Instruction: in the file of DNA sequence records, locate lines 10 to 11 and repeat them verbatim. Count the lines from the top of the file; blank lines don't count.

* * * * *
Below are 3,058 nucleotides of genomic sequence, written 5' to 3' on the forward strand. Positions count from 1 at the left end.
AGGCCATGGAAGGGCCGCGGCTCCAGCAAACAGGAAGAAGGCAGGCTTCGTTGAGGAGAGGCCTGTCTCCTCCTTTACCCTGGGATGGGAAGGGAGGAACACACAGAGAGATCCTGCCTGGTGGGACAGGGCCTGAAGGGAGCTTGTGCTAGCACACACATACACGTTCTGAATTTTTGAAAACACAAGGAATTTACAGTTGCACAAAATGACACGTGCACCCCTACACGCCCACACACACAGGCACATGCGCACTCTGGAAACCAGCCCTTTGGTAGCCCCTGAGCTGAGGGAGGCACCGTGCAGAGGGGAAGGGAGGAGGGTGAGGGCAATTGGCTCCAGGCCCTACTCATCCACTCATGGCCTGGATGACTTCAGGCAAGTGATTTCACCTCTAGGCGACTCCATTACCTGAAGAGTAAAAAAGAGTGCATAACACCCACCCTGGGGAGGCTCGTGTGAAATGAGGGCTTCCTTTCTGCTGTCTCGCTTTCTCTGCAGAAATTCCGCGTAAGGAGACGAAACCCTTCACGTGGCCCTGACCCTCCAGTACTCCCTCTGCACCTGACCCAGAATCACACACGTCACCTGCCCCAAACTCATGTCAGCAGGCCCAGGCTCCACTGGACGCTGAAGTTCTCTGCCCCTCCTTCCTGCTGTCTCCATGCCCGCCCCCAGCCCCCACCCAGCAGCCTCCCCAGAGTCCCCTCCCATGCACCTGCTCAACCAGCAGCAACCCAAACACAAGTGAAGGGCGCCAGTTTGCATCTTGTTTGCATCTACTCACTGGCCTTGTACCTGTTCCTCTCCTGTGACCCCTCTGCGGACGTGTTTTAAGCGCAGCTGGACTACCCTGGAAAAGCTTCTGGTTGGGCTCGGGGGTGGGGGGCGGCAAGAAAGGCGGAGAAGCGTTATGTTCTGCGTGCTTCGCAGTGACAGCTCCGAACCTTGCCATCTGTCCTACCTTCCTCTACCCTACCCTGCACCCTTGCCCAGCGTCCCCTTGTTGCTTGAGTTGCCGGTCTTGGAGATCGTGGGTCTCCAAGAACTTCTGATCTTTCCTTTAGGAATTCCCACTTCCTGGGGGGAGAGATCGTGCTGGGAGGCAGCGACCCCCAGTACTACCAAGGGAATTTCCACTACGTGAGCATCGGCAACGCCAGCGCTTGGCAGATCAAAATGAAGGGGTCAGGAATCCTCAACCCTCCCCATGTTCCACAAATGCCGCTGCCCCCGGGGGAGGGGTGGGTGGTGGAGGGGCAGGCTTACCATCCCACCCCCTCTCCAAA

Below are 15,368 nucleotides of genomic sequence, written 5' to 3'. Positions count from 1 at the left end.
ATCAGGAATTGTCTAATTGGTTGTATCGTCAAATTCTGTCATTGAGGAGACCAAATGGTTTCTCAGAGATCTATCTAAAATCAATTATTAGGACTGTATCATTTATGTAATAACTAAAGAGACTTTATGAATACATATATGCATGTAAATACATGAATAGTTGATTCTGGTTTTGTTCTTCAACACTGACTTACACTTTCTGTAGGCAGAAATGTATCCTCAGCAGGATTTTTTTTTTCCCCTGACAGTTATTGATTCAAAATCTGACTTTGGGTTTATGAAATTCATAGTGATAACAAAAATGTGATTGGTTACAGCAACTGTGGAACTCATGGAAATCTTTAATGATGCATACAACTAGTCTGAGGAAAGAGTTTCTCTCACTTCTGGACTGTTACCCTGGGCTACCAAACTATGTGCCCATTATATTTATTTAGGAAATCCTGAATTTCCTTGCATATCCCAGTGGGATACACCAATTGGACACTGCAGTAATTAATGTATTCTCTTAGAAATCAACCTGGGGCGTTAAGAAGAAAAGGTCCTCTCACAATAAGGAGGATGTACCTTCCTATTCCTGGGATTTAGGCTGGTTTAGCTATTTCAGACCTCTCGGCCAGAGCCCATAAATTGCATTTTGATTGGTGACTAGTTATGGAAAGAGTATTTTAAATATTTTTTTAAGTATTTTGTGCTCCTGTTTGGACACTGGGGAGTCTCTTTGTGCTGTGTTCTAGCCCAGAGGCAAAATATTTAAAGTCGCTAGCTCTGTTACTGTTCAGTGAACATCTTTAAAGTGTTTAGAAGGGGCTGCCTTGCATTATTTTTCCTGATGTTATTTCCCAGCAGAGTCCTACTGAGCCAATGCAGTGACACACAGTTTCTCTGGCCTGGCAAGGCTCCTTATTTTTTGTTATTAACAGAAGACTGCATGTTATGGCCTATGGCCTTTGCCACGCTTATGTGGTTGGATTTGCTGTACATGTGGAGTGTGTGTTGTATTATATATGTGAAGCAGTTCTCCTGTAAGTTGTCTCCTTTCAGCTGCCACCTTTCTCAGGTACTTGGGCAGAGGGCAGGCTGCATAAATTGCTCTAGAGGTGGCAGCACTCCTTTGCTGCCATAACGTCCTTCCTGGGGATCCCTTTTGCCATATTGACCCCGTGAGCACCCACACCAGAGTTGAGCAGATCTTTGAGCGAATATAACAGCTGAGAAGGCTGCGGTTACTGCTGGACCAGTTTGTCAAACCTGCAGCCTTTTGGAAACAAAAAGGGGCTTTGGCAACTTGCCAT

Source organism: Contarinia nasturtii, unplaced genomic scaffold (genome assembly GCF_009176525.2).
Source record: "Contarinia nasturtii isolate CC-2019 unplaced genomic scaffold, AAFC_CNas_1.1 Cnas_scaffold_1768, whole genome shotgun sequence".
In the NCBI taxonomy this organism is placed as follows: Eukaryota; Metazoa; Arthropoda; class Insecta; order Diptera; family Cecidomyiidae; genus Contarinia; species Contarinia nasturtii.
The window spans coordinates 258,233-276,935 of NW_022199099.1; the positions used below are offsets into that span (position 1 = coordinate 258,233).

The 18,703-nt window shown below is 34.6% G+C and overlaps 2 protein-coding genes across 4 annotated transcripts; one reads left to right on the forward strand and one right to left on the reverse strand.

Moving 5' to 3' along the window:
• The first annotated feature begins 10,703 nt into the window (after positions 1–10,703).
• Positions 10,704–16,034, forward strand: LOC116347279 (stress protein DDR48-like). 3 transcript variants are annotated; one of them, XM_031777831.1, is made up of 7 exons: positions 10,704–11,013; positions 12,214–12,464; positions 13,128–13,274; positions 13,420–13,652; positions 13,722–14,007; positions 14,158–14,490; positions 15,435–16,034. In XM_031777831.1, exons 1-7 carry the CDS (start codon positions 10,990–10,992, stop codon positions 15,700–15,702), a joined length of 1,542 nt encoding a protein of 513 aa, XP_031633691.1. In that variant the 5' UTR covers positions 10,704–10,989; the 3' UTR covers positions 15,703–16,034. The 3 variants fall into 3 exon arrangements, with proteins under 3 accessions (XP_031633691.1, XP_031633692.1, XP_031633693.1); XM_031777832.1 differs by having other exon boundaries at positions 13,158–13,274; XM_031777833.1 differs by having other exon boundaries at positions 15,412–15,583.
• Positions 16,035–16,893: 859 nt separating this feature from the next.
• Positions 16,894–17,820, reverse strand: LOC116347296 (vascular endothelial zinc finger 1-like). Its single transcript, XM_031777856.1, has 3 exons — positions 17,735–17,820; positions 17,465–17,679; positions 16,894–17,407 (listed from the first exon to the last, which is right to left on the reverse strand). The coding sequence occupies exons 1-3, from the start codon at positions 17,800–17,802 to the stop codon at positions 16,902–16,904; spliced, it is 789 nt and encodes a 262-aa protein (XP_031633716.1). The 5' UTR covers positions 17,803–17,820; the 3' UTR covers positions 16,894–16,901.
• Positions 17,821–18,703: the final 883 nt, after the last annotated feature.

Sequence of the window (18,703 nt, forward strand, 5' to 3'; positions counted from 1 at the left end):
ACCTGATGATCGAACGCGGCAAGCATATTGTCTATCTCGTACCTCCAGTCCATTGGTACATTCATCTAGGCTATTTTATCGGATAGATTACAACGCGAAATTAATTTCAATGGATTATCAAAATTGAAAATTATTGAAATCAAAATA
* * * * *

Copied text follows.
Moving 5' to 3' along the window:
• The first annotated feature begins 10,703 nt into the window (after positions 1–10,703).